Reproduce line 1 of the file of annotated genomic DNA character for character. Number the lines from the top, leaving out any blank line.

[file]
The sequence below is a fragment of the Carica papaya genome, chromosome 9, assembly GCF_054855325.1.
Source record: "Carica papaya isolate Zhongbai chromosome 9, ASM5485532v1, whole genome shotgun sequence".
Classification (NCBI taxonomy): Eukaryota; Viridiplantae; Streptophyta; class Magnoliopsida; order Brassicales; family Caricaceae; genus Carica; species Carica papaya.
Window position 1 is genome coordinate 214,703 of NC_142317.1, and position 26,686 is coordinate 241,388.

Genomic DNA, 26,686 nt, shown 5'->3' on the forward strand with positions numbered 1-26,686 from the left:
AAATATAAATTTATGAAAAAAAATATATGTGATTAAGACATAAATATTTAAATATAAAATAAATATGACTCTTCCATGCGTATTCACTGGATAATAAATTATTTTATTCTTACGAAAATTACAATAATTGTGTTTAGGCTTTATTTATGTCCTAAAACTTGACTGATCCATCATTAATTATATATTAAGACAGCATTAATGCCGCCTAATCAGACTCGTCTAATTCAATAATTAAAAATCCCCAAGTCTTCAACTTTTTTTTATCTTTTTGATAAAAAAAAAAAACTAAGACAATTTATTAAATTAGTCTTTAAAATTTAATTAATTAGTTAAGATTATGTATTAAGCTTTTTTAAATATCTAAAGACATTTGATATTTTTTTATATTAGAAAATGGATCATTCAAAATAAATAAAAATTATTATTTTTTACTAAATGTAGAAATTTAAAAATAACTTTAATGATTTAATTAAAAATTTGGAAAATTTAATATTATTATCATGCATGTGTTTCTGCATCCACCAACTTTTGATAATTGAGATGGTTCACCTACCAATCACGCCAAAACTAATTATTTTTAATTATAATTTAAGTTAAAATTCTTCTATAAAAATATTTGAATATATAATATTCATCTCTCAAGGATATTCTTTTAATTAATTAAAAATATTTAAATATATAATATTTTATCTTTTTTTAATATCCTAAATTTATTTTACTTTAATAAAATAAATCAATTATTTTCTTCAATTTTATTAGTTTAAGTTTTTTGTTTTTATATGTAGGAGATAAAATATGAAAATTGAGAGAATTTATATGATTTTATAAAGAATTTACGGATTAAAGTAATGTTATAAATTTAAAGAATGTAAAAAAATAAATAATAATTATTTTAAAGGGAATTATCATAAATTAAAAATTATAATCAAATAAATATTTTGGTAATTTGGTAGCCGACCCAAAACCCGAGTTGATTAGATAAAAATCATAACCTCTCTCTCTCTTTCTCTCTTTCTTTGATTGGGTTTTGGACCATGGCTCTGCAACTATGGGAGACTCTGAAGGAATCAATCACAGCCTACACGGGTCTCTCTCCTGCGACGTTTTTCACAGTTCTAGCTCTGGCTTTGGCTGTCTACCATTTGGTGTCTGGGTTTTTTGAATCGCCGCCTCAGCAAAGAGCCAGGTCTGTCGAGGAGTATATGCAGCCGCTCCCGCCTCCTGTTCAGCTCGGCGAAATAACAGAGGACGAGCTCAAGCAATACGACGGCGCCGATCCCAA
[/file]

The sequence below is a fragment of the Carica papaya genome, chromosome 9, assembly GCF_054855325.1.